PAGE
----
Why Nokia Bought Symbian, Then Gave It Away

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Well, one commenter wrote that my sentence-long analysis of Nokia’s acquisition of Symbian was too simplistic. I agree. Innosight Senior Partner Steve Wunker, who worked at Psion in the 1990s, had the following thoughts:


Ten years ago, a bevy of companies shocked the communications industry when they announced the formation of Symbian–a for-profit consortium that would transform the PDA software of Britain’s Psion PLC into a platform powering high-end smartphones.

Back then, these smartphones were gleams in engineers’ eyes (the first–Ericsson’s Project Pamela–was the size of a small book and never commercially produced). But, almost unanimously, industry analysts foresaw them taking over the premium tiers of the mobile market and requiring a common software platform for the third party developers who would create the applications that users would demand. At its peak in August 2000, equity markets valued Symbian at nearly $10 billion.

This week, Nokia bought out the remaining shareholders of Symbian for about $410 million, and immediately declared it would give away the software code to a non-profit Symbian Foundation.

Was this tumble because Symbian produced a bad product? Not at all. By most measures–system reliability, power consumption, etc.–Symbian’s mobile operating system is the best on the market.

Rather, the world changed in ways very few industry analysts expected. A decade ago, intelligent people reasoned that the processing power of the mobile would start catching up to PCs, and so people would start to demand PC-like functionality on their phones. Moreover, the mobility of the phone would lead to many unique applications being developed for this platform.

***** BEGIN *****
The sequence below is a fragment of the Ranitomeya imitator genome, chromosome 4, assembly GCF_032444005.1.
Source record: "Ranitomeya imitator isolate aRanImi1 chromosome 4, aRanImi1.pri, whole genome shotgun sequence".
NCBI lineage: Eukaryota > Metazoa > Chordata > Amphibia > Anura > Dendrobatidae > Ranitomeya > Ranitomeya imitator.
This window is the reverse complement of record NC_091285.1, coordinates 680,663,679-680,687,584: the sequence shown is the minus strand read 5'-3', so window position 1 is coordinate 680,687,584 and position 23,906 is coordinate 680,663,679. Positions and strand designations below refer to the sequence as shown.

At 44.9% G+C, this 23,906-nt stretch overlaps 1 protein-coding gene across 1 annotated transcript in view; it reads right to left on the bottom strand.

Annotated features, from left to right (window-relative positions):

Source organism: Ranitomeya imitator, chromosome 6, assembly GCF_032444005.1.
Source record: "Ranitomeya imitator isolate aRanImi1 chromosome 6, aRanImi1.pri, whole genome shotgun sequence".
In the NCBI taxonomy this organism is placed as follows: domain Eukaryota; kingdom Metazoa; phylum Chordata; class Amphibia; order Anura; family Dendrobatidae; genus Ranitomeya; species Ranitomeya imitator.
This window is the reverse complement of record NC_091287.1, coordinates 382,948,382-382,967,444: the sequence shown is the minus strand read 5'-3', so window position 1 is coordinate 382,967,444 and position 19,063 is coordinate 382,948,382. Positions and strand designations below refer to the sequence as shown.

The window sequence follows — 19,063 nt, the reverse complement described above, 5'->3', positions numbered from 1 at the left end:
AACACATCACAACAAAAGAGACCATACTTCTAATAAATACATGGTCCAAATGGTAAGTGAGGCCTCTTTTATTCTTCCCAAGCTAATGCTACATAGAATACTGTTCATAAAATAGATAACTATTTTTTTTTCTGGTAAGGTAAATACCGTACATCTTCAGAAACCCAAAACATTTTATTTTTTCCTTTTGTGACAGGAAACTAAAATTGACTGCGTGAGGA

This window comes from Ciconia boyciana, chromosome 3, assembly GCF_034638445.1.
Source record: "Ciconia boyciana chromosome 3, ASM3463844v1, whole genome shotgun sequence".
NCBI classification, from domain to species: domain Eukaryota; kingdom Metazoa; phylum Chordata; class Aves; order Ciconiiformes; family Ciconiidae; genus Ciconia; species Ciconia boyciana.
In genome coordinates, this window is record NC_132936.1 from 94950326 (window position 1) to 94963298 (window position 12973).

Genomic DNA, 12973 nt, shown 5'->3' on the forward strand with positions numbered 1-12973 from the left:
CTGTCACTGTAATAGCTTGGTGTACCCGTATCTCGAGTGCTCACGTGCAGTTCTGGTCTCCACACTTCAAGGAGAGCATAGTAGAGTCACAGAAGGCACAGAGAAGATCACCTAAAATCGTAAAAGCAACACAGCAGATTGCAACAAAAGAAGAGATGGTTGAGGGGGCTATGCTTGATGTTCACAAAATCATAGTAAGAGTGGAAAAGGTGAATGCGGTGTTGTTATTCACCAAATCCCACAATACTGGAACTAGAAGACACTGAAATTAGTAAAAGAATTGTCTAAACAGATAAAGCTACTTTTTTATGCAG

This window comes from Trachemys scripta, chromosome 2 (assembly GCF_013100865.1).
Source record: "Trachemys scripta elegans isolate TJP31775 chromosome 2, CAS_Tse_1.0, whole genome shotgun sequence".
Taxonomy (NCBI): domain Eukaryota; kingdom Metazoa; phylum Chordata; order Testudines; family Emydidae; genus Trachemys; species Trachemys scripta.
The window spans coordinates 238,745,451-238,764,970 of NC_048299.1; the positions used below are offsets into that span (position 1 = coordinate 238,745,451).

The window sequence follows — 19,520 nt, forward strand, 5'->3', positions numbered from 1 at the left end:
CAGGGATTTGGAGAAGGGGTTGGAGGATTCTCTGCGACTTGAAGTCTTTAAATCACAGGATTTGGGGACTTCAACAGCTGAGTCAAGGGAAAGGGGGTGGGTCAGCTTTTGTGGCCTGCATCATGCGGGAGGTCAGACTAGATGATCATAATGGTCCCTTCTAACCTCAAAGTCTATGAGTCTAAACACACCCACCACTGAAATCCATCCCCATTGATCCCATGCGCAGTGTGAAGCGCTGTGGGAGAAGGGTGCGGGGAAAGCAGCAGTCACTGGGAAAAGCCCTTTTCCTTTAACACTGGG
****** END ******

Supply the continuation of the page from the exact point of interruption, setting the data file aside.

Looking at Microsoft, they saw a quasi-monopoly forcing PC manufacturers into low profitability, with little control over what people did with their products. They also observed Microsoft creating early versions of its own mobile operating system.

Nokia, Ericsson, Motorola, and others were determined that they, not an upstart software company, would guide the development of the mobile industry.

Yet the analogy was flawed.

It turned out that users cared more about the style of their handsets than the elegance of its software–witness the success of Motorola’s RAZR with notably un-elegant software in its guts. Mobile phone manufacturers came to realize that development cycle time was critical to matching handsets with fashion trends, and they could speed cycle times by relying on their own proprietary software platforms.

Concurrently, mobile carriers such as AT&T showed little enthusiasm for third party software to be used on their networks–it would mean forsaking too much control. Plus, users found that they actually didn’t want a lot of specialized applications on their handsets. Hence the key reasons why stakeholders–manufacturers, carriers or users–would demand a common operating system were predicated on faulty assumptions.

To be sure, Symbian still had a market, but it was at the very high end where most manufacturers found it cost-ineffective to develop propriety systems.